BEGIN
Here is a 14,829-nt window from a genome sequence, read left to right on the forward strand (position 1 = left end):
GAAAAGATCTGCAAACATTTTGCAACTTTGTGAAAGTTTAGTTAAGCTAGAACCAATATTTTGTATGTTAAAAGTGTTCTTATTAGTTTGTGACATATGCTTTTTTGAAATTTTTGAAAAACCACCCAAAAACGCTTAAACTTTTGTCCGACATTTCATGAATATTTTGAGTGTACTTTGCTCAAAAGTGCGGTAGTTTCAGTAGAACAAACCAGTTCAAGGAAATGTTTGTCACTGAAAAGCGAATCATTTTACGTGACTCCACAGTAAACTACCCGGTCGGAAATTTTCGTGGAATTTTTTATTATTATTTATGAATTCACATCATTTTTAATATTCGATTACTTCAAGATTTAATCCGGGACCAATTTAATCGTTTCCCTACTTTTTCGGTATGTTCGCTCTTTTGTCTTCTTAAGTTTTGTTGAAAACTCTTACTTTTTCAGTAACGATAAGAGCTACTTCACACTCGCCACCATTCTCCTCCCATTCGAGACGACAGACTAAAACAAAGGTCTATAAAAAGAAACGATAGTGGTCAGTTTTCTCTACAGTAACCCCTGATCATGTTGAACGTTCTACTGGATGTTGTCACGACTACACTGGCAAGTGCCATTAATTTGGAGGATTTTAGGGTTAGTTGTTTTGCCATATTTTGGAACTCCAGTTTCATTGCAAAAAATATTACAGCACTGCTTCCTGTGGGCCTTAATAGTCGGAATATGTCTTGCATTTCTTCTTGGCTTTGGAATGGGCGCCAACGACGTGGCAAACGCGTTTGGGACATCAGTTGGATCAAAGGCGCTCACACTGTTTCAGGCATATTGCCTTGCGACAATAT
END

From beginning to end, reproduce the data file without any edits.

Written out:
Here is a 14,829-nt window from a genome sequence, read left to right on the forward strand (position 1 = left end):
GAAAAGATCTGCAAACATTTTGCAACTTTGTGAAAGTTTAGTTAAGCTAGAACCAATATTTTGTATGTTAAAAGTGTTCTTATTAGTTTGTGACATATGCTTTTTTGAAATTTTTGAAAAACCACCCAAAAACGCTTAAACTTTTGTCCGACATTTCATGAATATTTTGAGTGTACTTTGCTCAAAAGTGCGGTAGTTTCAGTAGAACAAACCAGTTCAAGGAAATGTTTGTCACTGAAAAGCGAATCATTTTACGTGACTCCACAGTAAACTACCCGGTCGGAAATTTTCGTGGAATTTTTTATTATTATTTATGAATTCACATCATTTTTAATATTCGATTACTTCAAGATTTAATCCGGGACCAATTTAATCGTTTCCCTACTTTTTCGGTATGTTCGCTCTTTTGTCTTCTTAAGTTTTGTTGAAAACTCTTACTTTTTCAGTAACGATAAGAGCTACTTCACACTCGCCACCATTCTCCTCCCATTCGAGACGACAGACTAAAACAAAGGTCTATAAAAAGAAACGATAGTGGTCAGTTTTCTCTACAGTAACCCCTGATCATGTTGAACGTTCTACTGGATGTTGTCACGACTACACTGGCAAGTGCCATTAATTTGGAGGATTTTAGGGTTAGTTGTTTTGCCATATTTTGGAACTCCAGTTTCATTGCAAAAAATATTACAGCACTGCTTCCTGTGGGCCTTAATAGTCGGAATATGTCTTGCATTTCTTCTTGGCTTTGGAATGGGCGCCAACGACGTGGCAAACGCGTTTGGGACATCAGTTGGATCAAAGGCGCTCACACTGTTTCAGGCATATTGCCTTGCGACAATAT